Turner Bequest CCLXXX 143
Stamped in black ‘CCLXXX 143’ bottom right
Was it not dropt from heaven? Not a grove,
Citron or pine or cedar, not a grot
Sea-worn and mantled with the gadding vine,
But breathes enchantment. Not a cliff but flings
On the clear wave some image of delight,
Some cabin-roof glowing with crimson flowers,
Some ruined temple or fallen monument,
To muse on as the bark is gliding by.
Turner’s view of the Bay echoes the idyllic scene described above. The thin plume of smoke that emerges from the peak of Vesuvius alludes to its destructive potential without marring the carefree and exuberant mood of this light-filled scene. Although Vesuvius is most famous for destroying the Roman city of Pompeii in 79 AD, it was also unusually active in the eighteenth and nineteenth centuries, erupting six times in the eighteenth century and again in 1822, less than a decade before the publication of Rogers’s Italy.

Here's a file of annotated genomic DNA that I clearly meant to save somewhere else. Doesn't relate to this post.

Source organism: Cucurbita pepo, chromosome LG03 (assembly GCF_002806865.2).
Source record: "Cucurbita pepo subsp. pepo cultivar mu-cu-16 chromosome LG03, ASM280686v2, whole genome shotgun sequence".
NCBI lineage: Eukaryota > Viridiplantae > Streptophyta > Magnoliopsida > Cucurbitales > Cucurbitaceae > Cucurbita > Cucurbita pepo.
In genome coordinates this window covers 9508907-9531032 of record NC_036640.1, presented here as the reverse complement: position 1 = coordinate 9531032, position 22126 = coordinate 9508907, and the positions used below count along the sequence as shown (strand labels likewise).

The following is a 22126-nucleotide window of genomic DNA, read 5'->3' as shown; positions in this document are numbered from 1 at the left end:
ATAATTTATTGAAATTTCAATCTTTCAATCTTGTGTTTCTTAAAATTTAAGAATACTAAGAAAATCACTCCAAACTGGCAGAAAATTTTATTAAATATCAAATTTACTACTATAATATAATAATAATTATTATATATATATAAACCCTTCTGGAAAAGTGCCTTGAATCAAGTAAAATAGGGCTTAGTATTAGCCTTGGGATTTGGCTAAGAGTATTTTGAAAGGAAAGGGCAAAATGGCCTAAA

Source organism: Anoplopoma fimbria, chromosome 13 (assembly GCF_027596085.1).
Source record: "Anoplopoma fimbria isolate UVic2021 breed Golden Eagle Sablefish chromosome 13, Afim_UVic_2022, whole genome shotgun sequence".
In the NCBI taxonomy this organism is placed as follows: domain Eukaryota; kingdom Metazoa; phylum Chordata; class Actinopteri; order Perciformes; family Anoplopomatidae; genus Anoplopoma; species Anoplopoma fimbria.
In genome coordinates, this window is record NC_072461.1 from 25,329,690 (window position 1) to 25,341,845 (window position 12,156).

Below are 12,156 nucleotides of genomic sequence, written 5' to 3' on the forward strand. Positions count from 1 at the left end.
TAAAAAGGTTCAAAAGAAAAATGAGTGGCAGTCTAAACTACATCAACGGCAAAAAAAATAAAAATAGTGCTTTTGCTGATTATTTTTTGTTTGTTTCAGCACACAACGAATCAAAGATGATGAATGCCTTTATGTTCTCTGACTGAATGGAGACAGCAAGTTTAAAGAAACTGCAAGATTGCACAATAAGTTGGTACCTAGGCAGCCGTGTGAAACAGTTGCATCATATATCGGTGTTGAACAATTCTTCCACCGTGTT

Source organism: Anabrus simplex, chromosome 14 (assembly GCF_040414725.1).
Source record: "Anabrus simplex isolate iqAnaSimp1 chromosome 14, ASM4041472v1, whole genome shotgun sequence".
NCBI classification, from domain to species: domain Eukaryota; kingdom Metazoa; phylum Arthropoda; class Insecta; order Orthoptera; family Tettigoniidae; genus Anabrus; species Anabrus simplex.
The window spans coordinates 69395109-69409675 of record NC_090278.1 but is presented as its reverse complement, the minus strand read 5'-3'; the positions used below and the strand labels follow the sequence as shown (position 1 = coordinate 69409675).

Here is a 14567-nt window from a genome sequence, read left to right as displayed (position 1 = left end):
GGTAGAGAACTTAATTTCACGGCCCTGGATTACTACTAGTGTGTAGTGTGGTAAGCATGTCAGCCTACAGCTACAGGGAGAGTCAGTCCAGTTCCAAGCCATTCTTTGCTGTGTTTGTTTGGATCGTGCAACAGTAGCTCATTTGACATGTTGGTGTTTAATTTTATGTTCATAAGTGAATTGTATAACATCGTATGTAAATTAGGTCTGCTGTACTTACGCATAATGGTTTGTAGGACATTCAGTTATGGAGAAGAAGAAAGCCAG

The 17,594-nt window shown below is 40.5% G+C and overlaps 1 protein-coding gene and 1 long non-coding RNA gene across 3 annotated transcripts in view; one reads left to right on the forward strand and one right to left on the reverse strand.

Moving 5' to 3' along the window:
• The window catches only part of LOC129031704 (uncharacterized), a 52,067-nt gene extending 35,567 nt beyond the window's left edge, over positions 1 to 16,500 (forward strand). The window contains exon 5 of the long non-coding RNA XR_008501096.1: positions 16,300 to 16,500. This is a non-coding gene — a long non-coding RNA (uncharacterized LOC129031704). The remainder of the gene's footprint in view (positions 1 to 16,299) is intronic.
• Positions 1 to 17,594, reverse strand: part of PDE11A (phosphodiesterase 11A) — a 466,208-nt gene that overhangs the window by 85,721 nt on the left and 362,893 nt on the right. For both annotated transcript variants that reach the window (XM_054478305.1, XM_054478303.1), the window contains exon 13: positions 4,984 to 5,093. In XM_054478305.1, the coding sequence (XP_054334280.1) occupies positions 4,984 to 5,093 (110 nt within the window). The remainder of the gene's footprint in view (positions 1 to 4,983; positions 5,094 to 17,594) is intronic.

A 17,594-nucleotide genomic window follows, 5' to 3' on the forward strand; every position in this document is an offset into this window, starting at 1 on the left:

Stamped in black ‘CCLXXX–143’ lower centre
How to cite
Meredith Gamer, ‘Bay of Naples, for Rogers’s ‘Italy’ c.1826–7 by Joseph Mallord William Turner’, catalogue entry, August 2006, in David Blayney Brown (ed.), J.M.W. Turner: Sketchbooks, Drawings and Watercolours, Tate Research Publication, December 2012, https://www